Postoperative complications such as bleeding and infection drive readmissions after surgery.2 The postoperative instructions that the perianesthesia nurse provides to the patient and family are invaluable. Such health teaching is empowering and can facilitate a smooth recovery while avoiding some angst. The perianesthesia nurse’s interactions with the patients and family can have a significant impact in enhancing the patient’s experience.

The Patient Experience
There is an increased focus in health care to consider the emotional component of the patient experience and the value of communication in optimizing patient satisfaction and safety.3 Viewing the patient experience as a discipline or entity in itself is receiving more attention by leaders within health care.3

A common thread in studying the patient experience is  around the importance patients place on communication by the health care team in regards to helping them feel prepared for their surgery.1,4 Being treated as an individual respects the patient’s dignity, they are much more than a patient number on a human assembly line. Receiving clear instructions on what to expect, how their pain would be managed and that their privacy would be respected, was noted to be common concerns.1 By identifying the importance of clear communication and respecting the patient’s unique experience, the health care industry acknowledges the patient as a member of the health care team and makes efforts to truly engage the patient and family in the processes and protocols linked to their care. The benefits of good communication include deceased anxiety, improved comfort levels, and an improved ability to manage stress and perceived threats regarding surgery.3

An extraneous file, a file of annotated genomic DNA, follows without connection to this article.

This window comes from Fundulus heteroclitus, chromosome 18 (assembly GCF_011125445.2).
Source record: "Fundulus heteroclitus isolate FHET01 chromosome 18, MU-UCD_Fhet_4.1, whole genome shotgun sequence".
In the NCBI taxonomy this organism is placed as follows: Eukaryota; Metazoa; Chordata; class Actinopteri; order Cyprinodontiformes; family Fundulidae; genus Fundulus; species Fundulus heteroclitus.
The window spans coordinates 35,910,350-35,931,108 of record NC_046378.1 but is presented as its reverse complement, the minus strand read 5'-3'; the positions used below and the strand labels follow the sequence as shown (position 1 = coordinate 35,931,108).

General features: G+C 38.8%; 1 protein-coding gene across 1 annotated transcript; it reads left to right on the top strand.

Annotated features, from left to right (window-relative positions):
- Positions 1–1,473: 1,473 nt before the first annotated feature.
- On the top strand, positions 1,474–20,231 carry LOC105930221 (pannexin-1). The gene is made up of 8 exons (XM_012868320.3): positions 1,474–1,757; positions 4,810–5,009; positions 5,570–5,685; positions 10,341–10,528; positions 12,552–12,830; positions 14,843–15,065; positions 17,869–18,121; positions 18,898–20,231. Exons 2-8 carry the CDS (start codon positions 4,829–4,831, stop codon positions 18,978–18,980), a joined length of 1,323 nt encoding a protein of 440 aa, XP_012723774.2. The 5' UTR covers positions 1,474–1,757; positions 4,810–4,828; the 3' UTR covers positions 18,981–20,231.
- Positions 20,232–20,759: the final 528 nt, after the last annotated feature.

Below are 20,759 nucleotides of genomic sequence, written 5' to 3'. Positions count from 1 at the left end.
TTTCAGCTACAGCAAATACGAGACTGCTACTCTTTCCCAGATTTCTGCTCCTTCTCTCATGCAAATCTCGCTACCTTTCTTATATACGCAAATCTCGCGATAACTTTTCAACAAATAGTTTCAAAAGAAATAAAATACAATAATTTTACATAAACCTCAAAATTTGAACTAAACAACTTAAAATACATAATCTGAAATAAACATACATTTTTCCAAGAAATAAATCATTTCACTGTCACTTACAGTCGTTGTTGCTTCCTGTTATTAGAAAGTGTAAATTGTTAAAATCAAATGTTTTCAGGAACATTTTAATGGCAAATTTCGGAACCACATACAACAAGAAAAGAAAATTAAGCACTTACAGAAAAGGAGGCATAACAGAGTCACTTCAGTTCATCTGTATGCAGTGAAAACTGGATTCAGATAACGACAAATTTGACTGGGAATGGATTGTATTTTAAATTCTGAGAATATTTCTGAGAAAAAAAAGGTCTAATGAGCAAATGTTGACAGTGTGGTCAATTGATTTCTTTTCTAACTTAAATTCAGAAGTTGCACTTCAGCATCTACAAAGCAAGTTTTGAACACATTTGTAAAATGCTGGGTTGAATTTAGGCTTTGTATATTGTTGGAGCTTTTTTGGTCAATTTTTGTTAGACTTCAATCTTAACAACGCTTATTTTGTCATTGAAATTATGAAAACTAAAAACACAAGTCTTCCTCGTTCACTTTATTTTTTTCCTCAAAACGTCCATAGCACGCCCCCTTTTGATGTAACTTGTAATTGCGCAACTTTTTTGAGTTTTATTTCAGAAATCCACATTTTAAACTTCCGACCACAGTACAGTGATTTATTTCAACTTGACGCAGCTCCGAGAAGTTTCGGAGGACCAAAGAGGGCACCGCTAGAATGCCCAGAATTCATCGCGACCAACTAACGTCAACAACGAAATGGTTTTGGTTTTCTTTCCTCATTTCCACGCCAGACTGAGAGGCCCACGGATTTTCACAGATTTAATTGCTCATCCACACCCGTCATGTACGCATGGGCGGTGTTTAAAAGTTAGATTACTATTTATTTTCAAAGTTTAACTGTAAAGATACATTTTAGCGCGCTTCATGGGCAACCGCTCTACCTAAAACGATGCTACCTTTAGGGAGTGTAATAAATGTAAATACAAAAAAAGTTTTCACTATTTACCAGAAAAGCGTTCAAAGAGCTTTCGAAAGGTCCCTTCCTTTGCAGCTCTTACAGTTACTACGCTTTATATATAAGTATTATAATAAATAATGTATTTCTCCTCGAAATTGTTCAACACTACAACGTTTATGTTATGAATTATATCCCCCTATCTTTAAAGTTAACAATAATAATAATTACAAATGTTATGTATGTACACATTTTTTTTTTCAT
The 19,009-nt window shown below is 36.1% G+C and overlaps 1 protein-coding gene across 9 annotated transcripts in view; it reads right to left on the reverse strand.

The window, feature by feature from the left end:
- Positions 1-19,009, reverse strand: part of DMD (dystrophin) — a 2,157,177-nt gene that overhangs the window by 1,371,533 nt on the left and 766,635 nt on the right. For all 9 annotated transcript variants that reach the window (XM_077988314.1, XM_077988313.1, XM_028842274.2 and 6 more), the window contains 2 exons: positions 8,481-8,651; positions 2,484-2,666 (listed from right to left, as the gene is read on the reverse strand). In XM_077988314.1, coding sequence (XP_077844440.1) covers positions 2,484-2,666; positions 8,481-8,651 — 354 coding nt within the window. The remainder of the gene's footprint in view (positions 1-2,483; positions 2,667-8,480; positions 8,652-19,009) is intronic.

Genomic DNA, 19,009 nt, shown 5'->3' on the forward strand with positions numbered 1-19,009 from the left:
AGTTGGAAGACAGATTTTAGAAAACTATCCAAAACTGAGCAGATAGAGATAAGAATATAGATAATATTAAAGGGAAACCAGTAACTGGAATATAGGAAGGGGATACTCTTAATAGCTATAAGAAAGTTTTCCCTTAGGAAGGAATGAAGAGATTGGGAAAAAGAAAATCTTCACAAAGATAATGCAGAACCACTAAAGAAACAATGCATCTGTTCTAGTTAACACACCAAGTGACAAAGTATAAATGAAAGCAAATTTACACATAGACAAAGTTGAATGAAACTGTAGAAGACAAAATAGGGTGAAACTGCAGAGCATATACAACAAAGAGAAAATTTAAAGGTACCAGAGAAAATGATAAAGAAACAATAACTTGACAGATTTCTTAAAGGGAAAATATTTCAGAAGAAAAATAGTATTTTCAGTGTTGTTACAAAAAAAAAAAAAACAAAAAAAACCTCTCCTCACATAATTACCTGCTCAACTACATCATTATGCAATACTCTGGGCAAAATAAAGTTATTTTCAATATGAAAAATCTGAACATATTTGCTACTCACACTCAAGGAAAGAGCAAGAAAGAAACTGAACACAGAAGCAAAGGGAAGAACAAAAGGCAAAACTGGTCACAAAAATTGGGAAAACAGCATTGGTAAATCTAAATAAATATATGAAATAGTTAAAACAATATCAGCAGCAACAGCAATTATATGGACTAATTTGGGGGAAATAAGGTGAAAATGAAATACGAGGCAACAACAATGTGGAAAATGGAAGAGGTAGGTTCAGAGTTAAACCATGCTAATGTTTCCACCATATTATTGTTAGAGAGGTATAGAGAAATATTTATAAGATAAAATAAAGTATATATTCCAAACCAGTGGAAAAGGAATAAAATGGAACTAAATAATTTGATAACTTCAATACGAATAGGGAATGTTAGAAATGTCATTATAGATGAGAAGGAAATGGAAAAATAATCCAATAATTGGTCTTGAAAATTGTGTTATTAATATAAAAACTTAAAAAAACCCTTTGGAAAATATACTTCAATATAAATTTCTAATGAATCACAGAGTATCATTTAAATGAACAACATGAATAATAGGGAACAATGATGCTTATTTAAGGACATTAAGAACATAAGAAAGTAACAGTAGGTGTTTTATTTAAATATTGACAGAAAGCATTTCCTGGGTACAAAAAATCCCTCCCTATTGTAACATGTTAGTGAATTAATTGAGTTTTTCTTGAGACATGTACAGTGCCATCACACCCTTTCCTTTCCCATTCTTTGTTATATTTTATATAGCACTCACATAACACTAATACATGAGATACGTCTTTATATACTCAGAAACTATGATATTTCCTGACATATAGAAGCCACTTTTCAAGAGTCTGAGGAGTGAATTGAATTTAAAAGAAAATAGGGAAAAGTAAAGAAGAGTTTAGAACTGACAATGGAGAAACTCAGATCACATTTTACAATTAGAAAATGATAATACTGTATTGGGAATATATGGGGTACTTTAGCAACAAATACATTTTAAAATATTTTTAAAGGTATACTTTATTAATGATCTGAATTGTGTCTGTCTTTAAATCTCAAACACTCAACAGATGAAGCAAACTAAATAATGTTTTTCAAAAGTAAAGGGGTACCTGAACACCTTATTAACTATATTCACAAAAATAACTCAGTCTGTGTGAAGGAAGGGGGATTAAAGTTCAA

Tuning into the Patient’s Experience